The 2010 World Series came to a close on Monday evening with the San Francisco Giants achieving victory over the Texas Rangers, winning the best-of-seven series 4-1.  It was the first Major League Baseball championship for the Giants since the relocation of the franchise from New York City to California in 1958.  Despite the loss in the World Series, Rangers’ fans had a lot to celebrate this year, with their team winning a post-season series for the first time, not just once but twice, with a Division Championship Series victory over the Tampa Bay Rays and a League Championship Series triumph over their much-despised nemesis, the New York Yankees.  Although loyal, passionate fans like the Bobby Ross, Jr., Family and other friends of mine in Texas and Oklahoma were rooting wildly for the Rangers, I was quietly pulling for the Giants.  Growing up in Kentucky in the 1970s not far from Cincinnati in the era of the Big Red Machine and later living deeper in the Southeast with the Braves being the regional favorite, I’ve just always been a National League guy.  Pitchers should bat.  I’m just sayin’.     

However, it was the Rangers and one of their star players who provided one of the most inspiring and encouraging back-stories this season.  Outfielder Josh Hamilton had a career year in 2010.  He won the American League batting title with a batting average of .359, led all of baseball in Slugging Percentage and On-Base Plus Slugging stats, and was awarded the Most Valuable Player Award in the ALCS.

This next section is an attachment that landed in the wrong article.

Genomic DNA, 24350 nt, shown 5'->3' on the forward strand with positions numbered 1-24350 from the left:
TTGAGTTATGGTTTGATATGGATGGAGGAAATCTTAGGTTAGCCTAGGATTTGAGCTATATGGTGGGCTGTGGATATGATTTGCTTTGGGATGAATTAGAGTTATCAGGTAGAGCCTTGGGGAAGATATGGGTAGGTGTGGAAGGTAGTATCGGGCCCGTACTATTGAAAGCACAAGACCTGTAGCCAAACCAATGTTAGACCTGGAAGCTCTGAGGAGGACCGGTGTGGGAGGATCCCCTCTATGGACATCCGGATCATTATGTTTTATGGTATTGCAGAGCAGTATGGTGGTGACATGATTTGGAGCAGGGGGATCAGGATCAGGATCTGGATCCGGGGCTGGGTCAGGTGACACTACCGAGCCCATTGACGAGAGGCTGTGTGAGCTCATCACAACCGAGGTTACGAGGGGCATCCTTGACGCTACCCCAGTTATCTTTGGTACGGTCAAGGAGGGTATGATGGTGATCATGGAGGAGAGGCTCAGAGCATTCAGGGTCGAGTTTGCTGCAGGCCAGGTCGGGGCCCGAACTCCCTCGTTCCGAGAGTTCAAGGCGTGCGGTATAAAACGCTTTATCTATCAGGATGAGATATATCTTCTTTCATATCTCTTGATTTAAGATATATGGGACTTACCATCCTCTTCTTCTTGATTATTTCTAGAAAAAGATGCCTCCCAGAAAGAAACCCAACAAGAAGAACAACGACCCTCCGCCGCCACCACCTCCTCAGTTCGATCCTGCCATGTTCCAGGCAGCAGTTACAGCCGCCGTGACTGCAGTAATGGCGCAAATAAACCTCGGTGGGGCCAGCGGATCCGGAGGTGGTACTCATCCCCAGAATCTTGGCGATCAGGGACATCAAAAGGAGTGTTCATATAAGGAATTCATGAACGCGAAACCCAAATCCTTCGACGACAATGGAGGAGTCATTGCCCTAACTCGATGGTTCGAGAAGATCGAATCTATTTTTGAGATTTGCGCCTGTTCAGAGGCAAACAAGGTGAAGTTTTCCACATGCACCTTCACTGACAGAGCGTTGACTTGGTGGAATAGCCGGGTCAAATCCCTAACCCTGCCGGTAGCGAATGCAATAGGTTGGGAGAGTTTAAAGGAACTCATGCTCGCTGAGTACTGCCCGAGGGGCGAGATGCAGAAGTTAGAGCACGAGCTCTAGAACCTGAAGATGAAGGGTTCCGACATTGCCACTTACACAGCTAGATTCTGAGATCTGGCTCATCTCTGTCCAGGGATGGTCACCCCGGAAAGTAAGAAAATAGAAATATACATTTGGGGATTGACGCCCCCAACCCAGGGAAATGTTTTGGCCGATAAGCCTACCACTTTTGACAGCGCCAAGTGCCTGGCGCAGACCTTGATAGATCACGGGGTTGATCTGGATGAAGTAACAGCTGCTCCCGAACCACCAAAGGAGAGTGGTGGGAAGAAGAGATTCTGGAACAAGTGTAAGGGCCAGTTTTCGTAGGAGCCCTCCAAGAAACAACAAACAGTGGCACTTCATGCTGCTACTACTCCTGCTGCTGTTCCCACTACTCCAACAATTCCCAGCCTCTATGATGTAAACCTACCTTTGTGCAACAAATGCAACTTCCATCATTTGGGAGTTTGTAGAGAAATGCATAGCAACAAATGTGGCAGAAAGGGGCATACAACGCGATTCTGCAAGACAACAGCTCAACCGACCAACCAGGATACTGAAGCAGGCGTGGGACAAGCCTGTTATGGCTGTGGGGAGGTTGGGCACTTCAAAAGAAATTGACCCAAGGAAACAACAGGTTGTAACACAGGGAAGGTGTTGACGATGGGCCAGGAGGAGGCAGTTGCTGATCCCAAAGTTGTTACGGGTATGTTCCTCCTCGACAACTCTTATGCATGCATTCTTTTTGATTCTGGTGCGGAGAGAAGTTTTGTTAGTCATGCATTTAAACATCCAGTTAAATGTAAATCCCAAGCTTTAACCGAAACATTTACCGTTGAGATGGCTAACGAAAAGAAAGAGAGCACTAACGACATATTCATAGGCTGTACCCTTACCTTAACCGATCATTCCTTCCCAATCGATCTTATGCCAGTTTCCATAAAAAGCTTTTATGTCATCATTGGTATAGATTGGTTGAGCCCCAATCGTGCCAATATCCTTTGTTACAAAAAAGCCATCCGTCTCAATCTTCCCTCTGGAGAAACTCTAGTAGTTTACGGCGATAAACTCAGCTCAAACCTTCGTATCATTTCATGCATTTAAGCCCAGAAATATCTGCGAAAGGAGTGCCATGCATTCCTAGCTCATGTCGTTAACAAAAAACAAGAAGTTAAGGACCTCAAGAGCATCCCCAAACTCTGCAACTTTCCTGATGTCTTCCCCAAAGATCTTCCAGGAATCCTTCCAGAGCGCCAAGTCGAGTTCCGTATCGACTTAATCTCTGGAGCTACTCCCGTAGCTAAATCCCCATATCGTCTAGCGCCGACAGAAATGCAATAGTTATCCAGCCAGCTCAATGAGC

Josh Hamilton speaks with complete openness about his faith in Jesus Christ and credits his Lord and Savior with giving him strength and perseverance in his battle with drug and alcohol addiction.  When Hamilton has stumbled, as he did in a widely reported 2009 incident in a Tempe, Arizona, nightclub, he has acknowledged his failings with sincerity and humility and has taken full responsibility for his actions.  It has been encouraging to see how the Rangers’ organization and fans have embraced and supported Hamilton.  In one of the classiest moves in the history of sports, Hamilton’s teammates had their initial clubhouse celebrations with ginger ale instead of champagne when they defeated both the Rays and the Yankees.  It was their way of demonstrating their love for their teammate, their respect for his character and faith, and their sensitivity to his struggle with substance abuse.

It would have been easy for the Rangers to have turned their backs on Hamilton in 2009.  They could have walked beside him with an apparently sympathetic arm around his shoulder and, upon reaching the curb, they could have abruptly left him there alone.  Or worse, they could have gone ahead and completely thrown him under the bus.  But, they didn’t.  They continued to believe in him, support him, and provide the kind of framework and family that would best insure his success in the future.  It appears that the Rangers chose well.

It is wonderful that Christians can be inspired and encouraged by examples like Josh Hamilton and the Rangers.  It would be more wonderful if professional athletes were regularly inspired and encouraged by the way churches consistently care for the wounded and struggling among them, whether they be members, leaders, or ministers.

“Therefore, strengthen the hands that are weak and the knees that are feeble.” (Hebrews 12:12)       

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